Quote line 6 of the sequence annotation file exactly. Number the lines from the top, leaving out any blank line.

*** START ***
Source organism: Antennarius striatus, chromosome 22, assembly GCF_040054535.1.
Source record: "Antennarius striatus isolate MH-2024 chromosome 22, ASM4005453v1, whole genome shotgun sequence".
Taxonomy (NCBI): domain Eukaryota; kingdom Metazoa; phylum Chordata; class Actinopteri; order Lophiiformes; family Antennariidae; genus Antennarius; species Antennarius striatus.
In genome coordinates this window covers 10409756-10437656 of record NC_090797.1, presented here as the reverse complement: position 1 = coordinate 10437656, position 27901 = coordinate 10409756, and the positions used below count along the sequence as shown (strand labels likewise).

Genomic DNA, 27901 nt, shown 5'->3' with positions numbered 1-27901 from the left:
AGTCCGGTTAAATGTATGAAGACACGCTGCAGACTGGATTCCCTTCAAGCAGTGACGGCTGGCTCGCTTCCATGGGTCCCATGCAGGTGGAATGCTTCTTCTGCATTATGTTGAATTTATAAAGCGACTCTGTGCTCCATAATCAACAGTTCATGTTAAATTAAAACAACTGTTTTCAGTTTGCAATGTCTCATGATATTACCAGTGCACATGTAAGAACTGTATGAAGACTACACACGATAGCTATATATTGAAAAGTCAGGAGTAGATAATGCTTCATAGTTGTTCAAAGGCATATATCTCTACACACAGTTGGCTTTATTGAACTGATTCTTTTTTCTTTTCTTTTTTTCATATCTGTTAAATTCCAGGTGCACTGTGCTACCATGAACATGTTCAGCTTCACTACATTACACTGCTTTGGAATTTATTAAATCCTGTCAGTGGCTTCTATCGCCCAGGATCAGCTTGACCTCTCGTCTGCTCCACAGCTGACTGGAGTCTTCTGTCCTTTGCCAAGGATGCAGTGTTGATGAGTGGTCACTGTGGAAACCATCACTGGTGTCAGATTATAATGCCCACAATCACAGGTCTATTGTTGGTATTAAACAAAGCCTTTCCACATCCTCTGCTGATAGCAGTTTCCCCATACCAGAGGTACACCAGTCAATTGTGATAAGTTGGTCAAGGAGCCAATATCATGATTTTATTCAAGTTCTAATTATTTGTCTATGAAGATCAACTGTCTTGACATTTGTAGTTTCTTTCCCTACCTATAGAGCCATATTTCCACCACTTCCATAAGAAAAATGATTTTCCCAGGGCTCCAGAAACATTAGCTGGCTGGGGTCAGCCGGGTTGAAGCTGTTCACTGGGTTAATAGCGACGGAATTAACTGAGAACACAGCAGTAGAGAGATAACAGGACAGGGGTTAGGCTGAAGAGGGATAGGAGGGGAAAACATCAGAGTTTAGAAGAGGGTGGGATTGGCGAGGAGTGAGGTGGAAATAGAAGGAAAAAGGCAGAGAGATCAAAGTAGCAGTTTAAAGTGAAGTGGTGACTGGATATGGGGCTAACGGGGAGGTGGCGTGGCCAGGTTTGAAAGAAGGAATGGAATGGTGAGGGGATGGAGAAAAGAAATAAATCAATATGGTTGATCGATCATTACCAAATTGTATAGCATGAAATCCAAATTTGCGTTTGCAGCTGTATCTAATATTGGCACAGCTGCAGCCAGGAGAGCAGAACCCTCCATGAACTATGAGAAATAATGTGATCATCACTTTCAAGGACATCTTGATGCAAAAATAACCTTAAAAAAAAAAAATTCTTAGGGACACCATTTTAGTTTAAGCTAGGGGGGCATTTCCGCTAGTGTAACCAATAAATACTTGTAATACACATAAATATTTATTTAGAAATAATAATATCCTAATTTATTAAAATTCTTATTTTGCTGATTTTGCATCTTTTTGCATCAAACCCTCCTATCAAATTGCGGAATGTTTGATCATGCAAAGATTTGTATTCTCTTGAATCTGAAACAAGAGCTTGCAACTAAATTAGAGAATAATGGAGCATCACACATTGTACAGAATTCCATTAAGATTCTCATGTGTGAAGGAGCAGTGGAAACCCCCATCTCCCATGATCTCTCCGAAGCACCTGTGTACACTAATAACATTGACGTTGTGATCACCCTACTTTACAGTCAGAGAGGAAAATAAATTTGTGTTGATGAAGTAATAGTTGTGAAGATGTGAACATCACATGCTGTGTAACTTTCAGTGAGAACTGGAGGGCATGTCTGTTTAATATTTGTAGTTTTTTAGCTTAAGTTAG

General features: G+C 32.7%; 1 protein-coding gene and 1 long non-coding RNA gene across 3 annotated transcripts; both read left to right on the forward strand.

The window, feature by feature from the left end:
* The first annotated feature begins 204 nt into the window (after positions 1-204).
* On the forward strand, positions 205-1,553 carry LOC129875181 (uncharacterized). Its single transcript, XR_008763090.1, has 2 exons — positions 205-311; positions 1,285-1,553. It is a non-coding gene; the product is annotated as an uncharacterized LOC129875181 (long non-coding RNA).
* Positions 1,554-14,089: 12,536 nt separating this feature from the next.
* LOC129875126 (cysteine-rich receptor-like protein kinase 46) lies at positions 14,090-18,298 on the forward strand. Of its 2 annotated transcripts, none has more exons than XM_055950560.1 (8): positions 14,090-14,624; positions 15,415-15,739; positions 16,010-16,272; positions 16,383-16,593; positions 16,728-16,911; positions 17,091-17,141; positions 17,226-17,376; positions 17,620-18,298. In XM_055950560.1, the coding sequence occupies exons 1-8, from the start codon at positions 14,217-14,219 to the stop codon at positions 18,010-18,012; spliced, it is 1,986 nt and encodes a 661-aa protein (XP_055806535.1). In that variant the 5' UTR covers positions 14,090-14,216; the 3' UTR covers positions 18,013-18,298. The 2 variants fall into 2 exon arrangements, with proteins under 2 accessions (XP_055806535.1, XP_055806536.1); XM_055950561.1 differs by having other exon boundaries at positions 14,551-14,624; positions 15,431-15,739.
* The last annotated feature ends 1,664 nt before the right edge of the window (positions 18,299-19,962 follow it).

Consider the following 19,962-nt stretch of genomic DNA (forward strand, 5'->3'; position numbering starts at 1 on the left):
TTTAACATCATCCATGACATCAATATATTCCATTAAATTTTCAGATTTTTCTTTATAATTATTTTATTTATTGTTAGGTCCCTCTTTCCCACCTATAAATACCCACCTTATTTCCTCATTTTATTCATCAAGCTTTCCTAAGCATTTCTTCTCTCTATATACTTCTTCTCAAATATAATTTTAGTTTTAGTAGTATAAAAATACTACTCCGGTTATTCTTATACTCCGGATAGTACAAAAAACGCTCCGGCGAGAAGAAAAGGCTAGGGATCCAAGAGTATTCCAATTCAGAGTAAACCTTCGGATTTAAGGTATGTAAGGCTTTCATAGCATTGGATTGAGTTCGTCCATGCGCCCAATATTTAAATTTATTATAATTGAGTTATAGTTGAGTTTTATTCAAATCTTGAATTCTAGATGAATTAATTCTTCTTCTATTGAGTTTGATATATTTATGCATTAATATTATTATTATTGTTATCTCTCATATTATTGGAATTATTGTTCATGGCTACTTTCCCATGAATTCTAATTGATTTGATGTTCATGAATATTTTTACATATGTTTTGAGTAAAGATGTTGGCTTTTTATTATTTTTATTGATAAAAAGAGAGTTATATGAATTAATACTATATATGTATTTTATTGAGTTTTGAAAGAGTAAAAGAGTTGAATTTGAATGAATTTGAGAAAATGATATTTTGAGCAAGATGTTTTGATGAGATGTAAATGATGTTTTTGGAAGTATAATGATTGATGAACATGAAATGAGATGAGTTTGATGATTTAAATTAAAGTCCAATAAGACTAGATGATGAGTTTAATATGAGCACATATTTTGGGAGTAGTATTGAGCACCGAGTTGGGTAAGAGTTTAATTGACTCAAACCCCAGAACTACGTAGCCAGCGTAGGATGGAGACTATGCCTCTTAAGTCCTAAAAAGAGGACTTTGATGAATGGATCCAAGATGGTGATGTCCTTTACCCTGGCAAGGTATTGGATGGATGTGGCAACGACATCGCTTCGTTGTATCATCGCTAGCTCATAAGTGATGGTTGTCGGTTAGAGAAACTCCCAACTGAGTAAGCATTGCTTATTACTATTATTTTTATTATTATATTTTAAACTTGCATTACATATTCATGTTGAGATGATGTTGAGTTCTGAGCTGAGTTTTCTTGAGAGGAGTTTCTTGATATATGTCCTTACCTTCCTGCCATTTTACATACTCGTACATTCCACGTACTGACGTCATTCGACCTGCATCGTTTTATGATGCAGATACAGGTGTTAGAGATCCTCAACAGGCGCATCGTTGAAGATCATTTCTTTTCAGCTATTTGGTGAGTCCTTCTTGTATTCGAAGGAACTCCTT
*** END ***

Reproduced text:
AGTCCGGTTAAATGTATGAAGACACGCTGCAGACTGGATTCCCTTCAAGCAGTGACGGCTGGCTCGCTTCCATGGGTCCCATGCAGGTGGAATGCTTCTTCTGCATTATGTTGAATTTATAAAGCGACTCTGTGCTCCATAATCAACAGTTCATGTTAAATTAAAACAACTGTTTTCAGTTTGCAATGTCTCATGATATTACCAGTGCACATGTAAGAACTGTATGAAGACTACACACGATAGCTATATATTGAAAAGTCAGGAGTAGATAATGCTTCATAGTTGTTCAAAGGCATATATCTCTACACACAGTTGGCTTTATTGAACTGATTCTTTTTTCTTTTCTTTTTTTCATATCTGTTAAATTCCAGGTGCACTGTGCTACCATGAACATGTTCAGCTTCACTACATTACACTGCTTTGGAATTTATTAAATCCTGTCAGTGGCTTCTATCGCCCAGGATCAGCTTGACCTCTCGTCTGCTCCACAGCTGACTGGAGTCTTCTGTCCTTTGCCAAGGATGCAGTGTTGATGAGTGGTCACTGTGGAAACCATCACTGGTGTCAGATTATAATGCCCACAATCACAGGTCTATTGTTGGTATTAAACAAAGCCTTTCCACATCCTCTGCTGATAGCAGTTTCCCCATACCAGAGGTACACCAGTCAATTGTGATAAGTTGGTCAAGGAGCCAATATCATGATTTTATTCAAGTTCTAATTATTTGTCTATGAAGATCAACTGTCTTGACATTTGTAGTTTCTTTCCCTACCTATAGAGCCATATTTCCACCACTTCCATAAGAAAAATGATTTTCCCAGGGCTCCAGAAACATTAGCTGGCTGGGGTCAGCCGGGTTGAAGCTGTTCACTGGGTTAATAGCGACGGAATTAACTGAGAACACAGCAGTAGAGAGATAACAGGACAGGGGTTAGGCTGAAGAGGGATAGGAGGGGAAAACATCAGAGTTTAGAAGAGGGTGGGATTGGCGAGGAGTGAGGTGGAAATAGAAGGAAAAAGGCAGAGAGATCAAAGTAGCAGTTTAAAGTGAAGTGGTGACTGGATATGGGGCTAACGGGGAGGTGGCGTGGCCAGGTTTGAAAGAAGGAATGGAATGGTGAGGGGATGGAGAAAAGAAATAAATCAATATGGTTGATCGATCATTACCAAATTGTATAGCATGAAATCCAAATTTGCGTTTGCAGCTGTATCTAATATTGGCACAGCTGCAGCCAGGAGAGCAGAACCCTCCATGAACTATGAGAAATAATGTGATCATCACTTTCAAGGACATCTTGATGCAAAAATAACCTTAAAAAAAAAAAATTCTTAGGGACACCATTTTAGTTTAAGCTAGGGGGGCATTTCCGCTAGTGTAACCAATAAATACTTGTAATACACATAAATATTTATTTAGAAATAATAATATCCTAATTTATTAAAATTCTTATTTTGCTGATTTTGCATCTTTTTGCATCAAACCCTCCTATCAAATTGCGGAATGTTTGATCATGCAAAGATTTGTATTCTCTTGAATCTGAAACAAGAGCTTGCAACTAAATTAGAGAATAATGGAGCATCACACATTGTACAGAATTCCATTAAGATTCTCATGTGTGAAGGAGCAGTGGAAACCCCCATCTCCCATGATCTCTCCGAAGCACCTGTGTACACTAATAACATTGACGTTGTGATCACCCTACTTTACAGTCAGAGAGGAAAATAAATTTGTGTTGATGAAGTAATAGTTGTGAAGATGTGAACATCACATGCTGTGTAACTTTCAGTGAGAACTGGAGGGCATGTCTGTTTAATATTTGTAGTTTTTTAGCTTAAGTTAG